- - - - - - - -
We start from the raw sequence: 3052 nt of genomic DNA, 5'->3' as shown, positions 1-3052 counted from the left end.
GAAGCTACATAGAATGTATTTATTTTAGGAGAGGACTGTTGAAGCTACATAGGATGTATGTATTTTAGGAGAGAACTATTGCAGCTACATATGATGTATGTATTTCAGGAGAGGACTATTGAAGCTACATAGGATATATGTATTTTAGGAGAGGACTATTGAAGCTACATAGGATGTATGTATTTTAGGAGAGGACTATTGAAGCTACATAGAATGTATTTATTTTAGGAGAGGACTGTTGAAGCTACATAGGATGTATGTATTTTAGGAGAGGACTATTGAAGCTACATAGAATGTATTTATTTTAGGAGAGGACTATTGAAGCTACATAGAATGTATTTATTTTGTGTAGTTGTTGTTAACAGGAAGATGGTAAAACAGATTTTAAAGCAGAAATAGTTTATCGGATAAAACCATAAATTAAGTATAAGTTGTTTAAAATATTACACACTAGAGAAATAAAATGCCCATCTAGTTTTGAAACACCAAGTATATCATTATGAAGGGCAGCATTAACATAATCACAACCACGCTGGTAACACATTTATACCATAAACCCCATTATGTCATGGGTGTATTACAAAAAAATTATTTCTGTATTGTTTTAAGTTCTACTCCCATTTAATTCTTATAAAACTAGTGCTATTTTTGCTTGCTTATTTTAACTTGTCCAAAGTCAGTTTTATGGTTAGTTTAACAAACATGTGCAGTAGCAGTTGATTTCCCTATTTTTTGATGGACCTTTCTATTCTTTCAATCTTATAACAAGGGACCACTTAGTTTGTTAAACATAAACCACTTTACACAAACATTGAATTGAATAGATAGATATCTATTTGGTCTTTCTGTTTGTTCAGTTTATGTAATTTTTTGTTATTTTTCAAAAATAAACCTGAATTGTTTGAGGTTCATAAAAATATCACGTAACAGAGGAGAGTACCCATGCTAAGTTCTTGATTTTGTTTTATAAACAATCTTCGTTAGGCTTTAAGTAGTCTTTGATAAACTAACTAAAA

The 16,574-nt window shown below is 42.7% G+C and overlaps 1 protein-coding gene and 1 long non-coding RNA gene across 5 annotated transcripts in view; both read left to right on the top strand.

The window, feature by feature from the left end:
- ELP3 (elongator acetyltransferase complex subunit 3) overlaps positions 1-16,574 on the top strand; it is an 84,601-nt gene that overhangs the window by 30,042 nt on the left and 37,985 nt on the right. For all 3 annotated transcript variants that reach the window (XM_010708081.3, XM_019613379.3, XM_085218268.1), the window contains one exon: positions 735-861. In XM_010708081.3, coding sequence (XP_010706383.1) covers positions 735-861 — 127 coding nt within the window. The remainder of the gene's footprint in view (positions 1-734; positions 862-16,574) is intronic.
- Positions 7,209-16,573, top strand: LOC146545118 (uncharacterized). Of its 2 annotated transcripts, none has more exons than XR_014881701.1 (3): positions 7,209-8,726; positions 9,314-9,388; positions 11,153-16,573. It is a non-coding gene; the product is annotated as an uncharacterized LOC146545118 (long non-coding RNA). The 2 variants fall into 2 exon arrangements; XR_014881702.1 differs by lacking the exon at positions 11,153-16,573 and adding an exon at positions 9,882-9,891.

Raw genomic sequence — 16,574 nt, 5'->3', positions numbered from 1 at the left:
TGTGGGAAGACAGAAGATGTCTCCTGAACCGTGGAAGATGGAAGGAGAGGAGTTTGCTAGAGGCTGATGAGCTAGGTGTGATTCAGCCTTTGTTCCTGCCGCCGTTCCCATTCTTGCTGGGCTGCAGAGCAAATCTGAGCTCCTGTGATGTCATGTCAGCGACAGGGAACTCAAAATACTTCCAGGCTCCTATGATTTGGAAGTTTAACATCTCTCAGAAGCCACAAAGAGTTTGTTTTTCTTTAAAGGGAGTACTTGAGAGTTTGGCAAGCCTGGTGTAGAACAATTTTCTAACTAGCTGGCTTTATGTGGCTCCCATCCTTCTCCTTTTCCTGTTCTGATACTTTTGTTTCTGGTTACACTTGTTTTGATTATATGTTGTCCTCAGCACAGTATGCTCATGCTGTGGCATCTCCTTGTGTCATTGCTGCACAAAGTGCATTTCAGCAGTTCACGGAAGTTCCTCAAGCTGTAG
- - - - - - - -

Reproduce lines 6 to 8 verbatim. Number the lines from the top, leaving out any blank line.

- Positions 7,209-16,573, top strand: LOC146545118 (uncharacterized). Of its 2 annotated transcripts, none has more exons than XR_014881701.1 (3): positions 7,209-8,726; positions 9,314-9,388; positions 11,153-16,573. It is a non-coding gene; the product is annotated as an uncharacterized LOC146545118 (long non-coding RNA). The 2 variants fall into 2 exon arrangements; XR_014881702.1 differs by lacking the exon at positions 11,153-16,573 and adding an exon at positions 9,882-9,891.

Raw genomic sequence — 16,574 nt, 5'->3', positions numbered from 1 at the left:
TGTGGGAAGACAGAAGATGTCTCCTGAACCGTGGAAGATGGAAGGAGAGGAGTTTGCTAGAGGCTGATGAGCTAGGTGTGATTCAGCCTTTGTTCCTGCCGCCGTTCCCATTCTTGCTGGGCTGCAGAGCAAATCTGAGCTCCTGTGATGTCATGTCAGCGACAGGGAACTCAAAATACTTCCAGGCTCCTATGATTTGGAAGTTTAACATCTCTCAGAAGCCACAAAGAGTTTGTTTTTCTTTAAAGGGAGTACTTGAGAGTTTGGCAAGCCTGGTGTAGAACAATTTTCTAACTAGCTGGCTTTATGTGGCTCCCATCCTTCTCCTTTTCCTGTTCTGATACTTTTGTTTCTGGTTACACTTGTTTTGATTATATGTTGTCCTCAGCACAGTATGCTCATGCTGTGGCATCTCCTTGTGTCATTGCTGCACAAAGTGCATTTCAGCAGTTCACGGAAGTTCCTCAAGCTGTAG